Affected: at least 15 million PCs. Untold damage caused by secondary infections and subsequent denial of service attacks.
A Bangladeshi hacker calling himself TiGER-MATE set a new record for the most websites hacked in a single attack. By targeting the data centre of web hosting company InMotion, TiGER-MATE was able to deface the home page of 700,000 sites in one fell stroke.
Affected: 700,000 sites. Whichever poor sod had to restore all that data.
To suffer one hack against your Network is careless, Mr Sony. To suffer two...
Sony was forced to take down its own Playstation Network (PSN) in April last year after it suffered a security breach that the company initially described as "an external intrusion". Over the following month, a succession of Sony spokespeople stared at the floor and picked at their fingernails while slowly revealing that over 77 million user accounts had been compromised.
It was a PR disaster for Sony. Not only did 77 million customers face the possibility of fraud or identity theft (or at least the loss of their PSN account) but Sony's failure to admit the scale of the problem straight away and the extensive downtime that kept people out of PSN for weeks all added up to a problem that must NEVER happen again.
Shame they were hacked again a couple of months later, really.
Affected: over 77 million PSN users. Sony canteen completely out of humble pie for most of 2011.
Verisign is one of the most important companies on the internet. It is a key part of the Domain Name System, which associates hostnames (like "gizmodo.co.uk" or "google.com") with their numerical IP addresses. Without it, the internet wouldn't work very well.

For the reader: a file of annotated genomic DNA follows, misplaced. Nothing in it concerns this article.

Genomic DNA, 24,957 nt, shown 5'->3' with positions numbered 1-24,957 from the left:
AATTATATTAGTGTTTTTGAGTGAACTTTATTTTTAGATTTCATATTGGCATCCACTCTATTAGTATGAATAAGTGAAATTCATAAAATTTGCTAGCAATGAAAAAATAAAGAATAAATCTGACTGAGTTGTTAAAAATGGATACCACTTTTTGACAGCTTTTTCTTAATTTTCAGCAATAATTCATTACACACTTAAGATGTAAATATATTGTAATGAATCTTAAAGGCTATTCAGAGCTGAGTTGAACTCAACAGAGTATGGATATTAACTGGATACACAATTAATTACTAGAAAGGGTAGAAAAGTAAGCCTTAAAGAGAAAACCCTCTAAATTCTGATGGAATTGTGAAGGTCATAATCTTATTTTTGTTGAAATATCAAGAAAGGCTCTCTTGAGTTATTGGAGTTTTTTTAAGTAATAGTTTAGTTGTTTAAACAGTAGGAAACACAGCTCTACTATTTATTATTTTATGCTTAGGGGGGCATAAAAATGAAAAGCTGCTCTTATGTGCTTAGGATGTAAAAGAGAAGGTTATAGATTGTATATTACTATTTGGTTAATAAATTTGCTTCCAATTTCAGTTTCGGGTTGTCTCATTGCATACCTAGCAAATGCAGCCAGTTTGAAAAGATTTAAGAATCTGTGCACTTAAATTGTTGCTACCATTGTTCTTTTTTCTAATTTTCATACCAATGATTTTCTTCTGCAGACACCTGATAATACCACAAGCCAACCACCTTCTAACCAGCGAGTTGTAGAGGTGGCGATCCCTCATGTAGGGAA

As a company, it specialises in the SSL certificates that enable e-commerce sites to process payments via encrypted HTTPS. It is a business built entirely on trust.
Sooooo it was a bit worrying that in 2011, Reuters investigators discovered a series of serious security breaches that VeriSign had been less than forthcoming about. Some of these hacks had taken place two years earlier, with senior management at Verisign not being made aware of them until 2010. Even then, the hacks were not made public until Reuters spotted a mention of them hidden away in an SEC filing.
The full extent of the Verisign hack is not clear. The hackers may have fiddled around with Domain Name resolution, redirecting certain sites at will. More seriously, they could have compromised SSL certificates -- something that could have huge financial ramifications if it was to be exploited. We just don't know.
Affected: hard to say. Possibly, er, everybody.
This is the big one. In 2011 a researcher for antivirus and security company McAfee picked up the trail of a huge number of hacks and security breaches involving multiple hackers and targeting private companies; governments all over the world and even the International Olympic Committee. Defence contractors; entertainment companies; the United Nations and other groups have all been hacked by an army of nerds as part of what McAfee calls "a five year targeted operation by one specific actor."
Nobody will come out and say exactly who or what this actor is but most people agree that it rhymes with "Beeples Shmepublic of Whiner."
Affected: at least 74 governments, multinational companies and NGOs.
Yeah. Ok. We know.
Back in 2010 hackers calling themselves 'Gnosis' kicked in the electronic back door of Gawker Towers with...umm...big cyber boots. Gnosis swiped the login details for thousands of reader accounts for sites including Gawker, Jezebel, io9, Kotaku and (hey!) Gizmodo US. The cheeky bastards then posted a story about the hack on Gawker's front page.
All the data was encrypted, but weak passwords could be worked out from the stolen data by trial and error. It was all a bit embarrassing. Can we change the subject now?
Affected: Look! A monkey! *runs away*